By Karis Shearer
With one year of the SpokenWeb SSHRC Partnership under our belts, the Sound Institute at Simon Fraser University (May 28-29, 2019) felt like equal part reunion, equal part opportunity to meet many SpokenWeb collaborators in person for the first time. The timing was ideal: each partner institution had spent Year 1 processing our respective collections and participating in Task Force initiatives; this meant we had notes to compare, tips to share, and much to learn from each other.
The reunion part of the SSI began from the moment I landed at the Vancouver International Airport, where I crossed paths with U Calgary archivist Annie Murray. Soon, in a Canada Line station, we recognized spoken word poet and organizer Ian Ferrier, turning ourselves into a trio of SpokenWebbers on our way to Burnaby Mountain, but not before stopping to take a selfie to send to those who’d already arrived at SFU.
Over the next two days, many of these reunions took place, allowing us to share updates on the progress of our research, creative works, and archival collections, as well as talk through new research directions and potential collaborations. For example, Felicity Tayler (U Ottawa e-Research Librarian) and Hannah McGregor (SFU Publishing) had recently been to the AMP Lab at UBCO to offer SpokenWeb workshops on Research Data Management (in collaboration with Marjorie Mitchell, UBCO Research Services Librarian) and Podcasting, respectively. It was nice to reconnect with them and see or hear about the next iteration of those workshops.
But the SSI offered more than a strengthening of existing communities and friendships within the network. For me, one highlight of the Sound Institute was seeing many of the newest members and emerging scholars of the SpokenWeb community centred through the series of 5-minute student lightning talks that kicked off the entire Sound Institute and learning from the graduate and undergraduate researchers. Klara duPlessis (Concordia), for example, parsed the difference between the “curational” and the “curatorial” in her talk “An Exploration of Curatorial Agency in Vehicule Inc,” while Jakob Knutsen discussed “Digital Epistemologies and the Decolonial Archive.” Similarly, I got to see new cross-institutional connections, mentorships, and collaborations form amongst those who had never met before but shared common interests. Moreover, I also learned from our UBCO student RA team what stood out as important and interesting to them, what they felt were useful tips and ideas to bring home to our own collection and projects. These ideas have sparked directions in our summer research and over the next two weeks UBCO RAs will share some of those points of interest in blog posts reflecting on the SSI.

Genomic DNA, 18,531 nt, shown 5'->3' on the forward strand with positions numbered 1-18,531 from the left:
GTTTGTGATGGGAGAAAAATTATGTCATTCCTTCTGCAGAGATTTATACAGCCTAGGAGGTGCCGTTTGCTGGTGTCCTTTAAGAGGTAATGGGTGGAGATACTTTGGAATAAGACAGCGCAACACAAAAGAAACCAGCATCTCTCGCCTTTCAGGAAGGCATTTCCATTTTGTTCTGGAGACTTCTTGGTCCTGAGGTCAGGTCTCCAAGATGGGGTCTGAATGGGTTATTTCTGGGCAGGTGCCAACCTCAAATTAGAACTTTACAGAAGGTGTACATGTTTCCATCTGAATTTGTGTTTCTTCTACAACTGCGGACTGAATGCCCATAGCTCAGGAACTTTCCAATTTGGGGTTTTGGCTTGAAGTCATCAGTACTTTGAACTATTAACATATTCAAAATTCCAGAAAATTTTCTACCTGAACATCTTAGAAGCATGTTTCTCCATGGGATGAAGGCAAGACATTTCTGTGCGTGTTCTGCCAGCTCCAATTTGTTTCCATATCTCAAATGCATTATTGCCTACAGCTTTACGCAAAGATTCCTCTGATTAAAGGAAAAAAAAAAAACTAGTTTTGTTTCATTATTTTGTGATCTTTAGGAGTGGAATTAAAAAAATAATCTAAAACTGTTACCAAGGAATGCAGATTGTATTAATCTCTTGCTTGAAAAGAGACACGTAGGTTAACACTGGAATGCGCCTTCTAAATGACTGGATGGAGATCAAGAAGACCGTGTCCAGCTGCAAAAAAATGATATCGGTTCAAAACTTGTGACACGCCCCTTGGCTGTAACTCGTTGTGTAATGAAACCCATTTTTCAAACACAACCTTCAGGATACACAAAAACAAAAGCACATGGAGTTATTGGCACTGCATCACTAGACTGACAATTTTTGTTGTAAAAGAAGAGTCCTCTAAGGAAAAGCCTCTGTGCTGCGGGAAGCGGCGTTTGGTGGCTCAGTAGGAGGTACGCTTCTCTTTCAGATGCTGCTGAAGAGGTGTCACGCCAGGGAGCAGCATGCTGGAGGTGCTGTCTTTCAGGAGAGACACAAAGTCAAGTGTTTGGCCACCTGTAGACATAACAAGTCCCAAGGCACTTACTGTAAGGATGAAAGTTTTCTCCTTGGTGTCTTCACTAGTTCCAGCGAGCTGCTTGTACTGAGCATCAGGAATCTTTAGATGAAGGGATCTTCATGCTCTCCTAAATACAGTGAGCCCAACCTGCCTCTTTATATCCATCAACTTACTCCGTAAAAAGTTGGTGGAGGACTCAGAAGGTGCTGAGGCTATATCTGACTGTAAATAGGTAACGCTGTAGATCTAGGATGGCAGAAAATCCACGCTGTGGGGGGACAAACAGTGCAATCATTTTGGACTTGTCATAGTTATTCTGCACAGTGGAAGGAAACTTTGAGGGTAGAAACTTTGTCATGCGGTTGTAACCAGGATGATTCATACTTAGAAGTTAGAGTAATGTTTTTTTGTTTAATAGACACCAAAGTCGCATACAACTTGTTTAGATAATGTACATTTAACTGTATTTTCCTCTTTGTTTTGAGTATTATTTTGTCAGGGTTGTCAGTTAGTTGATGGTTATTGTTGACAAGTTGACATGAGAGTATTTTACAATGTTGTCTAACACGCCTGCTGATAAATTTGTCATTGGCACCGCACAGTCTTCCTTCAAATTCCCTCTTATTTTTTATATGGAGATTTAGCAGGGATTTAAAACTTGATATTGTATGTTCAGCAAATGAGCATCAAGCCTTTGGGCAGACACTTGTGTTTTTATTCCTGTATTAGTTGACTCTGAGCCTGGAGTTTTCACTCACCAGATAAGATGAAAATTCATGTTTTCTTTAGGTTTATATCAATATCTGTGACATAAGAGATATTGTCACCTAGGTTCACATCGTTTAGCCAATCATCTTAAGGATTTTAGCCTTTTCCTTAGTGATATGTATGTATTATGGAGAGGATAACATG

Finally, the SSI also felt like a great tutorial in the kinds of structures that thoughtfully facilitate connections, knowledge production, and skills development. Our SpokenWeb Pedagogy Task Force ran an “Ethics and Student Labour” workshop in a format suggested my UVic colleague Jentery Sayers. It involved a series of breakout sessions and role-playing discussions through which groups (including students, professors, librarians, etc) had really rich discussions about best practices for mentorship, labour, and collaboration. From these conversations, the Pedagogy Task Force will be producing an “Onboarding Manual” for student RAs, as well as a set of best practices for student mentoring, supervision, and collaboration. Overall, the SSI very fruitful event that made visible so much of the interesting work that’s happened in Year 1 and left me feeling inspired and excited. Thank you to the entire organizing committee and all the presenters!
Karis Shearer is an Associate Professor in the Department of UBCO English & Cultural Studies. She is the Director of the AMP Lab.